1. Mozaffarian D, Benjamin EJ, Go AS, Arnett DK, Blaha MJ, Cushman M, et al. Heart disease and stroke statistics – 2015 update: a report from the American Heart Association. Circulation (2015) 131(4):e29–322. doi:10.1161/CIR.0000000000000152
2. Ellis JJ, Erickson SR, Stevenson JG, Bernstein SJ, Stiles RA, Fendrick AM. Suboptimal statin adherence and discontinuation in primary and secondary prevention populations. J Gen Intern Med (2004) 19(6):638–45. doi:10.1111/j.1525-1497.2004.30516.x
3. Tang L, Patao C, Chuang J, Wong ND. Cardiovascular risk factor control and adherence to recommended lifestyle and medical therapies in persons with coronary heart disease (from the National Health and Nutrition Examination Survey 2007-2010). Am J Cardiol (2013) 112(8):1126–32. doi:10.1016/j.amjcard.2013.05.064
4. Iqbal J, Zhang YJ, Holmes DR, Morice MC, Mack MJ, Kappetein AP, et al. Optimal medical therapy improves clinical outcomes in patients undergoing revascularization with percutaneous coronary intervention or coronary artery bypass grafting: insights from the synergy between percutaneous coronary intervention with TAXUS and cardiac surgery (SYNTAX) trial at the 5-year follow-up. Circulation (2015) 131(14):1269–77. doi:10.1161/CIRCULATIONAHA.114.013042
5. Stampfer MJ, Hu FB, Manson JE, Rimm EB, Willett WC. Primary prevention of coronary heart disease in women through diet and lifestyle. N Engl J Med (2000) 343(1):16–22. doi:10.1056/NEJM200007063430103
6. Tikkanen E, Havulinna AS, Palotie A, Salomaa V, Ripatti S. Genetic risk prediction and a 2-stage risk screening strategy for coronary heart disease. Arterioscler Thromb Vasc Biol (2013) 33(9):2261–6. doi:10.1161/ATVBAHA.112.301120
7. Ganna A, Magnusson PK, Pedersen NL, de Faire U, Reilly M, Arnlöv J, et al. Multilocus genetic risk scores for coronary heart disease prediction. Arterioscler Thromb Vasc Biol (2013) 33(9):2267–72. doi:10.1161/ATVBAHA.113.301218
8. Mega JL, Stitziel NO, Smith JG, Chasman DI, Caulfield M, Devlin JJ, et al. Genetic risk, coronary heart disease events, and the clinical benefit of statin therapy: an analysis of primary and secondary prevention trials. Lancet (2015) 385(9984):2264–71. doi:10.1016/S0140-6736(14)61730-X
9. Tada H, Melander O, Louie JZ, Catanese JJ, Rowland CM, Devlin JJ, et al. Risk prediction by genetic risk scores for coronary heart disease is independent of self-reported family history. Eur Heart J (2016) 37(6):561–7. doi:10.1093/eurheartj/ehv462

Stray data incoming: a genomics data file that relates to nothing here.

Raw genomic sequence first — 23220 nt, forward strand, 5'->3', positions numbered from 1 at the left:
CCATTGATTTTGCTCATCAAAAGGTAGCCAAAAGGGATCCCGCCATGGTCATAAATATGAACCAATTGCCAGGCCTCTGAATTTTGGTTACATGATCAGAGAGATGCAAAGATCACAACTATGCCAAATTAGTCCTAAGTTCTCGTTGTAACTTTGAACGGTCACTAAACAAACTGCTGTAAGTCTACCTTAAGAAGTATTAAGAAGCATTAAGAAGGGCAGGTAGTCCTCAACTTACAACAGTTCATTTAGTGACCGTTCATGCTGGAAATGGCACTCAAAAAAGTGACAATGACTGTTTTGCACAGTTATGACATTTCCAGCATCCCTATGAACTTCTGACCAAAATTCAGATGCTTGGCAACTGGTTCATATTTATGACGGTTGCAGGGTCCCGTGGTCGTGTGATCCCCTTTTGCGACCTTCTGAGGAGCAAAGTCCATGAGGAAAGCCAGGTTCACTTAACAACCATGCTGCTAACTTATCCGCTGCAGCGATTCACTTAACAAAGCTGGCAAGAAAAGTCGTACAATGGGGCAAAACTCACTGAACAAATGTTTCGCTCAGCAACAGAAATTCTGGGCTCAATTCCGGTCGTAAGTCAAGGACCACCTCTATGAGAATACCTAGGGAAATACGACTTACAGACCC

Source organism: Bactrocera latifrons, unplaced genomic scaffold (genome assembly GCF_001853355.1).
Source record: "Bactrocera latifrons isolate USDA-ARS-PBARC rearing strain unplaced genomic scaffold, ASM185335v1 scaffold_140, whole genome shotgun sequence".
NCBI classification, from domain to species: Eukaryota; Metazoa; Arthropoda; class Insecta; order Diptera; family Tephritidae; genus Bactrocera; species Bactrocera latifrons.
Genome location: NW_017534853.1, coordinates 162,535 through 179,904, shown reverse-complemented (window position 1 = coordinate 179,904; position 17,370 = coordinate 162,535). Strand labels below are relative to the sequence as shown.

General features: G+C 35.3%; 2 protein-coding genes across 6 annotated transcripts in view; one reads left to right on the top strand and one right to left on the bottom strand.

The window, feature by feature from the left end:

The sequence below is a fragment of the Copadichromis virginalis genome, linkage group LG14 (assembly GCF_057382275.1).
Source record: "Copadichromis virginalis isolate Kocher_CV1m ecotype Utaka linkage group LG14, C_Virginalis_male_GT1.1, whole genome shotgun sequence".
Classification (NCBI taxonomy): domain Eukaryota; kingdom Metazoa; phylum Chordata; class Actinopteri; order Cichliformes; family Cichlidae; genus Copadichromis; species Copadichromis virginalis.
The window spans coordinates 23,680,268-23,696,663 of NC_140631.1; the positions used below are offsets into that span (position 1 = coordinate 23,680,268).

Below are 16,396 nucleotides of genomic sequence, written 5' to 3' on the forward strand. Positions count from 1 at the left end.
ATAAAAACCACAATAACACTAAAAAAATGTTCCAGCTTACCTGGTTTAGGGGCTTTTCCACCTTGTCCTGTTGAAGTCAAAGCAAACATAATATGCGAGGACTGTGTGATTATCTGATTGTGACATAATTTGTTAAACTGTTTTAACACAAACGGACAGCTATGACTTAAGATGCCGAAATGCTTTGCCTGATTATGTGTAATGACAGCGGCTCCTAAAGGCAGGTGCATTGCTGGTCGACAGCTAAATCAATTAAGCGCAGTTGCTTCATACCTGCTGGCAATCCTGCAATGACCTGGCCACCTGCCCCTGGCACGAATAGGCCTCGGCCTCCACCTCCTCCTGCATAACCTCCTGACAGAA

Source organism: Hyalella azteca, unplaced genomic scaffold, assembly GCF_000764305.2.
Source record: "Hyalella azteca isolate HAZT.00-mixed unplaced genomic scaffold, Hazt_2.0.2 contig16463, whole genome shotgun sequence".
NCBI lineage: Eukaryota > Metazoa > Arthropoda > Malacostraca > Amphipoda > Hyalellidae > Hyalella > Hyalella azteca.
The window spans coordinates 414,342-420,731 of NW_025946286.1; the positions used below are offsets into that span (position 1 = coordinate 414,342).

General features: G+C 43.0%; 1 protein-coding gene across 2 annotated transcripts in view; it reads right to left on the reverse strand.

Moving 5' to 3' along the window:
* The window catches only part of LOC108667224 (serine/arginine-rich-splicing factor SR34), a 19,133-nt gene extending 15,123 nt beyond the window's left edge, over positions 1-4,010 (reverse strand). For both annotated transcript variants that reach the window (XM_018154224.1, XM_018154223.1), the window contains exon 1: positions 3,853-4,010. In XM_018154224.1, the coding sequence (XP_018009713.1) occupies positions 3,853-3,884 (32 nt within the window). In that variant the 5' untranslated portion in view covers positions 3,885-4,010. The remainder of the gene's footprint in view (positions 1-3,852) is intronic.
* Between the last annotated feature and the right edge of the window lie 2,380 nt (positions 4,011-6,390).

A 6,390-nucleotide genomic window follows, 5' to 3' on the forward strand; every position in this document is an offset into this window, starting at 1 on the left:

10. Joseph PG, Pare G, Asma S, Engert JC, Yusuf S, Anand SS, et al. Impact of a genetic risk score on myocardial infarction risk across different ethnic populations. Can J Cardiol (2016) 32(12):1440–6. doi:10.1016/j.cjca.2016.05.014
11. Voils CI, Coffman CJ, Grubber JM, Edelman D, Sadeghpour A, Maciejewski ML, et al. Does type 2 diabetes genetic testing and counseling reduce modifiable risk factors? A randomized controlled trial of veterans. J Gen Intern Med (2015) 30(11):1591–8. doi:10.1007/s11606-015-3315-5
12. Kullo IJ, Jouni H, Austin EE, Brown SA, Kruisselbrink TM, Isseh IN, et al. Incorporating a genetic risk score into coronary heart disease risk estimates: effect on low-density lipoprotein cholesterol levels (the MI-GENES clinical trial). Circulation (2016) 133(12):1181–8. doi:10.1161/CIRCULATIONAHA.115.020109
13. Knowles JW, Assimes TL, Kiernan M, Pavlovic A, Goldstein BA, Yank V, et al. Randomized trial of personal genomics for preventive cardiology: design and challenges. Circ Cardiovasc Genet (2012) 5(3):368–76. doi:10.1161/CIRCGENETICS.112.962746
14. Vargas JD, Manichaikul A, Wang XQ, Rich SS, Rotter JI, Post WS, et al. Common genetic variants and subclinical atherosclerosis: the multi-ethnic study of atherosclerosis (MESA). Atherosclerosis (2016) 245:230–6. doi:10.1016/j.atherosclerosis.2015.11.034
15. Coronary Artery Disease (C4D) Genetics Consortium. A genome-wide association study in Europeans and South Asians identifies five new loci for coronary artery disease. Nat Genet (2011) 43(4):339–44. doi:10.1038/ng.782
16. Stone NJ, Robinson JG, Lichtenstein AH, Bairey Merz CN, Blum CB, Eckel RH, et al. 2013 ACC/AHA guideline on the treatment of blood cholesterol to reduce atherosclerotic cardiovascular risk in adults: a report of the American College of Cardiology/American Heart Association Task Force on practice guidelines. Circulation (2014) 129(25 Suppl 2):S1–45. doi:10.1161/01.cir.0000437738.63853.7a